of any administrative body, "done carefully and in good faith, serves several salutary  



                                                                                                                                                                                                                                                                                                                 

purposes," such as "facilitat[ing] judicial review by demonstrating those factors which  



                                                                                                                                                                                                                                                                              

were  considered"  and  "tend[ing]  to  ensure  careful  and  reasoned  administrative  



                                                    27  

 deliberation."                                                                                                                                                                                                                                                                                                     

                                                               An ALJ's proposed decision is usually in a form that will serve these  



                                                                                                                                                  28  

                                                                                                                                                                                                                                                                                                                                  

purposes, if it is adopted by the Board.                                                                                                                    And AS 44.64.060(e) sets out other options if  



                          26                       AS 08.64.340;                                           see also Peninsula Mktg. Ass'n v. State                                                                                                             , 817 P.2d 917, 922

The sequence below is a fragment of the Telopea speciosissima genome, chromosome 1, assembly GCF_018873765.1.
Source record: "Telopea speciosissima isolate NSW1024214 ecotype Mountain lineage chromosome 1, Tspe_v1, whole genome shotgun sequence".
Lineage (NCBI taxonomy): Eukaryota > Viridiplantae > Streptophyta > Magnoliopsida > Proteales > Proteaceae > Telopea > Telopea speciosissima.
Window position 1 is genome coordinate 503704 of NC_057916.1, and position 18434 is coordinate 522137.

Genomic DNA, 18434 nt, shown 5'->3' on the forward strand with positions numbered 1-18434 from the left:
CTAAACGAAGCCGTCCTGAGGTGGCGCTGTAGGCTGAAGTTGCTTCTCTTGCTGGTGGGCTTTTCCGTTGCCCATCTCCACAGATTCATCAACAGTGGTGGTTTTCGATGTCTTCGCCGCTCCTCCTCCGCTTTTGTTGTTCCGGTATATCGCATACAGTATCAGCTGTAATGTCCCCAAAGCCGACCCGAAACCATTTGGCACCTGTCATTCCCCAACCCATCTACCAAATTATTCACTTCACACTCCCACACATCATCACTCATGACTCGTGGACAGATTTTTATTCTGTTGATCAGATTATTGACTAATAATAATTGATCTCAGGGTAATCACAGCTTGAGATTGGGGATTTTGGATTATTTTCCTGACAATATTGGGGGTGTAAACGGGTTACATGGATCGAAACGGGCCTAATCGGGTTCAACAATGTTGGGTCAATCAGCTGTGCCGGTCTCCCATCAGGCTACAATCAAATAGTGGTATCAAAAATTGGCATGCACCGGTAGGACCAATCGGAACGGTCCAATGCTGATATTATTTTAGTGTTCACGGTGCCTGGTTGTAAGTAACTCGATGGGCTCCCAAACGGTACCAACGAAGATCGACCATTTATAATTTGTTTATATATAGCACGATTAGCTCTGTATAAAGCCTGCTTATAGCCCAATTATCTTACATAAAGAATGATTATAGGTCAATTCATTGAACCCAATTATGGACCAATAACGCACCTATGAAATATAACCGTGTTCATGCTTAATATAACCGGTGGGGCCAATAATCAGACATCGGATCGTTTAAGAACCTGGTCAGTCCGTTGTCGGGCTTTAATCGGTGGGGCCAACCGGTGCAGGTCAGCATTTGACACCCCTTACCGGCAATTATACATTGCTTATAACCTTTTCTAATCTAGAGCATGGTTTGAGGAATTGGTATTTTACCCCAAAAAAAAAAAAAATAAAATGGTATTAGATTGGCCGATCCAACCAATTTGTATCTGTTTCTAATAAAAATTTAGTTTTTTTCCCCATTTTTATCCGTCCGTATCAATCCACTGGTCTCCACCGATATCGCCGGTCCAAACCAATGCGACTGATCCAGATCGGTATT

(Alaska   1991)   (observing   that   "agency   decisions,   in   exercise   of   their   adjudicative  

powers, must be accompanied by written findings and a decisional document" (quoting                                                                                                                                                                                                                     

Messerli v. Dep't of Nat. Res., State of Alaska                                                                                                                                , 768 P.2d 1112, 1118 (Alaska 1989))).                                                                               



                          27                       Se. Alaska Conservation Council, Inc. v. State, 665 P.2d 544, 549 (Alaska  

                                                                                                                                                                                                                                                                                                          

 1983), superseded by statute on other grounds, Ch. 86,  1, SLA 2009.  

                                                                                                                                                                                                                                                                                  



                          28                       See, e.g., In re Bartling, OAH No. 12-0221-MED at 13 (July 19, 2013)  

                                                                                                                                                                                                                                                                                                                 

                                                                                                                                                                                                                                                                                      (continued...)  



                                                                                                                                                             -12-                                                                                                                                                     7187
  


----------------------- Page 13-----------------------

the Board declines to adopt the ALJ's proposed decision, including returning the case                                                                                       



to the ALJ for further proceedings, changing the ALJ's recommended disposition, and